Microsoft Tuesday was still examining the details of a vulnerability discovered by a hacker that appears to exploit an eight-year-old flaw in Windows.
So far, the company has not announced plans for a patch. In addition, the company would not confirm that the issue is based on a vulnerability first discovered in 1999 in the Web Proxy Autodiscovery Protocol (WPAD) in Windows. Nor would the company commit to the fact that any fix is under development.
Mark Miller, director of security response for Microsoft, said in a statement, "I can tell you that Microsoft is investigating and treating this issue the way it does any other vulnerability report. As part of our standard MSRC [Microsoft Security Response Center] investigation process, we have been working with the researcher and journalist to respond to reports and have engaged resources in our security response and product groups."
Miller went on to say, "Once the investigation is complete, if needed, we will take appropriate action to help protect customers. If this is a security issue, this may include providing a security update through the monthly release process, an out-of-cycle update or additional guidance to help customers protect themselves."
Microsoft did not say how long the investigation would go on.
Earlier this week, Microsoft told Australia's The Age.com.au Web site that the flaw was a serious issue.
One source who asked not to be named said, "if Microsoft is serious in fixing the problem then a fix should be available in a matter of days. If Microsoft is not serious then there will be countless delays in providing a fix and those fixes that do surface will be just as inadequate as the one from 1999."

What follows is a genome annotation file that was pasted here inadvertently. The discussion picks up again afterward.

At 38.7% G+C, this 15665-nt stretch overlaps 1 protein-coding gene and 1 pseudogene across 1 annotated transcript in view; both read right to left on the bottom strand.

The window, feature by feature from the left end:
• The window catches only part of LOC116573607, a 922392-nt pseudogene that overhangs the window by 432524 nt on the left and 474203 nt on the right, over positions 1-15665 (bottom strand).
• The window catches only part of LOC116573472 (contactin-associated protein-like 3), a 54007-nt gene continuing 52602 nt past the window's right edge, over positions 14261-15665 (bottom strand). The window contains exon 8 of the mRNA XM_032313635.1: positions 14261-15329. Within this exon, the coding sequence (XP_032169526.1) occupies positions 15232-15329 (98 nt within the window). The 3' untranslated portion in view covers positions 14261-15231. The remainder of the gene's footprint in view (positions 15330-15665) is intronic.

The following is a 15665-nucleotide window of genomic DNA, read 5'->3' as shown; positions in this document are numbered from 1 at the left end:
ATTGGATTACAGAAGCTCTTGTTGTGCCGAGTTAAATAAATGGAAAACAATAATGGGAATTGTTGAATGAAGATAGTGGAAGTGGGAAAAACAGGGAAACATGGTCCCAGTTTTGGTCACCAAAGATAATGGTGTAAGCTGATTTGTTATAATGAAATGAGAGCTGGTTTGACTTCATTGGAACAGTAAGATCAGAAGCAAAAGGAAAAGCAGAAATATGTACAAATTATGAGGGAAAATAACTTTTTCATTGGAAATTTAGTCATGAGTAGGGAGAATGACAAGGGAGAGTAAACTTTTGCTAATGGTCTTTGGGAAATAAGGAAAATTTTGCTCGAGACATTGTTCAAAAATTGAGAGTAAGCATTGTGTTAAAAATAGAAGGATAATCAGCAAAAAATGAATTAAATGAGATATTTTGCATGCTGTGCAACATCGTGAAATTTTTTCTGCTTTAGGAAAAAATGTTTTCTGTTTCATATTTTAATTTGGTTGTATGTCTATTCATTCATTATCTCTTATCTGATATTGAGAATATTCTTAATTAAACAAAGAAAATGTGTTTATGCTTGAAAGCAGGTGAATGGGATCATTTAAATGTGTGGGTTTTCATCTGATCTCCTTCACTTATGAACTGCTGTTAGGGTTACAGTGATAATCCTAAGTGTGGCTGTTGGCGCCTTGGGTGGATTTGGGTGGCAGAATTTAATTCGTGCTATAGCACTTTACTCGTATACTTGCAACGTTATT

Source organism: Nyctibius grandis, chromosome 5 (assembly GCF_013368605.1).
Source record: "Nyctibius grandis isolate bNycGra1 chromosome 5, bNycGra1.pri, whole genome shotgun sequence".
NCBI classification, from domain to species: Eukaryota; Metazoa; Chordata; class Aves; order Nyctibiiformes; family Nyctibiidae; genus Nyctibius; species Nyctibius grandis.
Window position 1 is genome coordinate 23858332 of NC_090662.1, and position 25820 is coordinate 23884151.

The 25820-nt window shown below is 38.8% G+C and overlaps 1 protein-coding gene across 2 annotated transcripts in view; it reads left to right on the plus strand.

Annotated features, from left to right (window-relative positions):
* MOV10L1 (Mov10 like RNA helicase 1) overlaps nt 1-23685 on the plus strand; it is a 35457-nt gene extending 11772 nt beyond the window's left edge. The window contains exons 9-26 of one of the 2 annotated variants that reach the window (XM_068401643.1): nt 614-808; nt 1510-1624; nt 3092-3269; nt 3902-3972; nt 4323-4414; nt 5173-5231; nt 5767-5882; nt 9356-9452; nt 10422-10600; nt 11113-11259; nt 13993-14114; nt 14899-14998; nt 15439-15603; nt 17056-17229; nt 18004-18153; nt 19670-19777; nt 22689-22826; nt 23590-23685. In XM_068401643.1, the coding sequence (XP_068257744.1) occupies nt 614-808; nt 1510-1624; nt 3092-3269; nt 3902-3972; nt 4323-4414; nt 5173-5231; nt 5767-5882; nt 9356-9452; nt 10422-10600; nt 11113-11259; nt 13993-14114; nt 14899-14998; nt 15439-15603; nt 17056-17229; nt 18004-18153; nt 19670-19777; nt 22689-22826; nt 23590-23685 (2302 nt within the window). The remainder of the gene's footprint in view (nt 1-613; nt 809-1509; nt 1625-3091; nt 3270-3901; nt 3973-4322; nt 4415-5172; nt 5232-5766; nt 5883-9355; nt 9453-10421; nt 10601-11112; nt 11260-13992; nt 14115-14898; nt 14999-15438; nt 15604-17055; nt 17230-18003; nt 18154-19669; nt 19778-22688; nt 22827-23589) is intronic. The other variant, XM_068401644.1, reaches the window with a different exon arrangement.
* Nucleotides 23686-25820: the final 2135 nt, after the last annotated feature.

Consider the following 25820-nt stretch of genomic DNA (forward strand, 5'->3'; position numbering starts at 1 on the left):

Microsoft reportedly patched the WPAD flaw eight years ago to protect computers that use the ".com" domain as part of their corporate identity.
Some experts, however, dispute that the patch ever worked for .com domains.
The fix, however, does not work for computers that use domain country codes such as .nz (New Zealand) or .uk (England).
WPAD is a method used by Web browsers to locate a proxy configuration file called wpad.dat that is then used to configure a Web browser's proxy settings.
Part of the flaw is linked to the fact that the search for the configuration file can leave the safety of the corporate network thus opening an avenue for a hacker to hijack the request and deliver a configuration file to the browser that is then used to intercept and modify the user's Web traffic.
The Windows WPAD feature was designed so administrators would not have to manually configure browser proxy settings on each desktop. All the automated WPAD configuration work takes place out of view of the user.
Last week, Beau Butler, who also goes by the name Oddy and the title "ethical hacker," presented his rediscovery of the WPAD flaw at the annual Kiwicon security conference at Victoria University of Wellington in New Zealand. Butler told conference attendees and Australia's The Age.com.au Web site that he found 160,000 computers in New Zealand using the .nz domain that were vulnerable to the WPAD flaw.
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